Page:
On Father’s Day

As I contemplate my own fatherhood on Father’s Day, awaiting a luncheon with darlin’ daughter, son-in-law, and grandbabies, I can’t help but think about my father.  I don’t have enough memories…I’ve now outlived him by ten years.  He died when I was twenty-six as I was just beginning my own pathway to adulthood, a sometimes twisting, bumpy pathway that he might have been able to smooth and straighten out.

“Foss” was a small man who, at least in my own memories, cast a much larger shadow…a shadow that gets larger as I get older I’m sure.  He was five feet six in his shoes but now seems much taller.

A member of Tom Brokaw’s “Greatest Generation”, he left my mother to be and went off to fight fascism and militarism with MacArthur’s army in the Philippines.  Like everything he did in his life, he did it the best way he could, with a wrench in his hand instead of a rifle, keeping landing craft afloat and moving troops and material to the beachheads.  Not very heroic or as flashy as a Thompson sub-machine gun but just as necessary.

After the war, he made a living the same way, with a wrench, as a loom fixer for Spring Mills, toiling in grease, lint, and heat.  I still have the thirty-year pen he proudly wore on his suit coat lapel.  He and my mother provided a home and everything that was necessary for my good life…not everything I wanted, but everything I needed.  A good life I find myself meandering back toward as I approach my own autumn years.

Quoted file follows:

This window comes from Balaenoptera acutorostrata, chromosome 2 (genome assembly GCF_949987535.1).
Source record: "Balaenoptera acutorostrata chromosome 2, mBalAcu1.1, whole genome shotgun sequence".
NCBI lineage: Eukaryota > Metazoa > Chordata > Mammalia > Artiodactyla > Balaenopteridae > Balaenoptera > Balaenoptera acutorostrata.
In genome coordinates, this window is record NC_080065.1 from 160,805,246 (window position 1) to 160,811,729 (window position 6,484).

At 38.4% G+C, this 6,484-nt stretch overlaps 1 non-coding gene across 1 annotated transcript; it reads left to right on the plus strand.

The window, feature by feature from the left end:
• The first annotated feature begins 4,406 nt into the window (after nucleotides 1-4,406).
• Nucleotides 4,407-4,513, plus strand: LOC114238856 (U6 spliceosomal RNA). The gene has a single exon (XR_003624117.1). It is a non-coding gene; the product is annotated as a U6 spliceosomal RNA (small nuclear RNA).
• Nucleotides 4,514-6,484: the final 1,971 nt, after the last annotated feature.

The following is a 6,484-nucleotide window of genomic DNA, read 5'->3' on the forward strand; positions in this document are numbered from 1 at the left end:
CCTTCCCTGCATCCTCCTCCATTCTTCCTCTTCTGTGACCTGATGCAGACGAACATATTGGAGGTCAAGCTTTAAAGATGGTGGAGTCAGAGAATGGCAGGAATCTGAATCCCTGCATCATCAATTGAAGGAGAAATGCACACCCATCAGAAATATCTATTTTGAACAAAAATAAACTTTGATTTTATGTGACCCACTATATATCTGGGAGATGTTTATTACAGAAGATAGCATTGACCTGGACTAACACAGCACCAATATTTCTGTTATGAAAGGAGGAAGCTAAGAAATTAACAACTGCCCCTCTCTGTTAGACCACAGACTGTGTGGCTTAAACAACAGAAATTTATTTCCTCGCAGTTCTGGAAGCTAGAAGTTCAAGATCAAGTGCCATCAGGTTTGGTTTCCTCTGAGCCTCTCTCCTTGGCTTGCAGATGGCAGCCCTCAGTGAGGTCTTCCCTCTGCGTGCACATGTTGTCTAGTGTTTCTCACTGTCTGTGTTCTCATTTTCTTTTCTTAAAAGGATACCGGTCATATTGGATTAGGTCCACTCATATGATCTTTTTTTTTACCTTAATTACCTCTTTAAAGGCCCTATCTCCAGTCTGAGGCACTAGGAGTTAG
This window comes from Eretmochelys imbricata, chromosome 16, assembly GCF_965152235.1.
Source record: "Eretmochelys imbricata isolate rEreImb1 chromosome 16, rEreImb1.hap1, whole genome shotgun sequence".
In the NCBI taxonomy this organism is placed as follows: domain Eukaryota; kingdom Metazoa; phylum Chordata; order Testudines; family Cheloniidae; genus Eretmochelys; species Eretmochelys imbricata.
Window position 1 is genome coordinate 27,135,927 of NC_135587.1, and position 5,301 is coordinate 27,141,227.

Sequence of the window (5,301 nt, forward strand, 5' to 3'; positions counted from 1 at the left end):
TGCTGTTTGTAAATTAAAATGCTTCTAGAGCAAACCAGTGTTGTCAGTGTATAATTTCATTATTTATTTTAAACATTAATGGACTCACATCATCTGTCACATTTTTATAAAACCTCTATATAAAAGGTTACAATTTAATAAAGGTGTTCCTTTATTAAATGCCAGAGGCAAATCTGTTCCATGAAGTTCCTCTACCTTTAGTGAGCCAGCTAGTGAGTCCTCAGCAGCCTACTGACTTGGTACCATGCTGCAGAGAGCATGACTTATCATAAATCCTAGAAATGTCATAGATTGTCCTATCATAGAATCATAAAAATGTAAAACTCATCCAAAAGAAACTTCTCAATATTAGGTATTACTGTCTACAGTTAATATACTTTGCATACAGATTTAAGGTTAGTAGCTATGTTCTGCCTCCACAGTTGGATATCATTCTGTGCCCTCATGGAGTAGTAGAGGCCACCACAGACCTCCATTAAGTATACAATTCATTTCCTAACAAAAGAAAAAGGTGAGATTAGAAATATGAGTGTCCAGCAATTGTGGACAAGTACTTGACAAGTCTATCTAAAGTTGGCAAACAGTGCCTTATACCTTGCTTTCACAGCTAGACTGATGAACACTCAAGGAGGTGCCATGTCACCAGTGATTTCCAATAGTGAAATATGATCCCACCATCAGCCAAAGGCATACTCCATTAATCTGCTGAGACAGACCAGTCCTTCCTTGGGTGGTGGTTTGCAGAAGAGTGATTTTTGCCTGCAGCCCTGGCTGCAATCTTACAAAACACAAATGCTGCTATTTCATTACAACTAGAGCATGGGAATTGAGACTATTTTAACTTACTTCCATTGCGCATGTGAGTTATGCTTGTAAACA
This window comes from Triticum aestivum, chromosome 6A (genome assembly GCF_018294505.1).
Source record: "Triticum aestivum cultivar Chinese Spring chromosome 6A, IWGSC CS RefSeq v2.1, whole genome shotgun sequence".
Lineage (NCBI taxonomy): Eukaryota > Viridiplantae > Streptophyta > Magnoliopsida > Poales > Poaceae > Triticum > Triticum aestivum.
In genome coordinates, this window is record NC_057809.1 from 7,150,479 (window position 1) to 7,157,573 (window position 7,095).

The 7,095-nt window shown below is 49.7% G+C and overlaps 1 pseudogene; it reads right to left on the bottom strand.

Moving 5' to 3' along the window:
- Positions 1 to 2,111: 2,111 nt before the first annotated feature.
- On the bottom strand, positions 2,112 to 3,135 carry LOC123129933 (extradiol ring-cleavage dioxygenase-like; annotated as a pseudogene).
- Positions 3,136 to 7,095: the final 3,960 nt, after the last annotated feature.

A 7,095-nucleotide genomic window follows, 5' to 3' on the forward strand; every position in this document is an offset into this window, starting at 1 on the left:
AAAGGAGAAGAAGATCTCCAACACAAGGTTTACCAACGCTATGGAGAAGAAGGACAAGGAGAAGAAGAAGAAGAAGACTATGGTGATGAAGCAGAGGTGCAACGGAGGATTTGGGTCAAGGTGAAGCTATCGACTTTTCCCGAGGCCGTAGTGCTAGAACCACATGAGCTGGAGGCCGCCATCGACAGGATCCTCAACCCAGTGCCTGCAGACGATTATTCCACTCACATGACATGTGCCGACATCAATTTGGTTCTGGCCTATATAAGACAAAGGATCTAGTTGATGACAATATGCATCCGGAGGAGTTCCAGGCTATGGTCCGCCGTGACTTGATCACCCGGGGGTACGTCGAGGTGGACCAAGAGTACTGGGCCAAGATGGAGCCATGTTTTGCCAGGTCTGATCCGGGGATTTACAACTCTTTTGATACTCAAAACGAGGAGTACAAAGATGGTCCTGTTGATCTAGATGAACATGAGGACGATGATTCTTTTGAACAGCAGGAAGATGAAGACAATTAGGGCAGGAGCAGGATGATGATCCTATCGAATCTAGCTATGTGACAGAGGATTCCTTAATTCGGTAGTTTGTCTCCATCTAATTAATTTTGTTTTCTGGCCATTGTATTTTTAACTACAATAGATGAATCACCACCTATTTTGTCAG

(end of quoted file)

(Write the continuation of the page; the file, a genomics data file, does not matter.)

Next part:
I’m most proud of the way he treated my mother…yes, they had their battles, she was a red-headed Scot-Irish lass and had the stereotypical temper to go with the hair.  Her explosions were thunderclaps that abated quickly, and Ernest usually absorbed them stoically.  I was always surprised when he didn’t…whether it was reacting to her or something stupid that I had done.  While I never heard him say it, I’m sure he loved her.

Later, when she was diagnosed with ALS, he was there.  Physically and emotionally, he supported her every way he could while attempting to keep body and soul intact.  He didn’t do it alone, but he was there for us all and I’m proud of his efforts.

I shouldn’t make this sound like our relationship was idyllic…there were moments, especially after he remarried.  I have a note he left me, a cherished bit of memorabilia.  It stated simply, “The lawn mower has been in the front yard for a week.  Either use it or put it up.”  He was a man of few words and actions did speak louder than words…although when he sat me down for a “talking to” I would have rather he just hit me and get it over with.

It’s been forty-eight years since he died, literally in the cotton mill he worked in.  I remember the phone call from my brother.  Like most sons, there was much I wish I had told him when I had time…I just didn’t take the time.  I did receive a bit of closure.  In a codeine-fueled battle with pneumonia, he came to me in a dream.  With him sitting at the foot of my bed we talked.  I was able to tell him things I had not.  I was able to tell him I loved him.  The dream was too real to have just been a dream.

Don Miller’s author’s page may be accessed at https://www.amazon.com/Don-Miller/e/B018IT38GM

 

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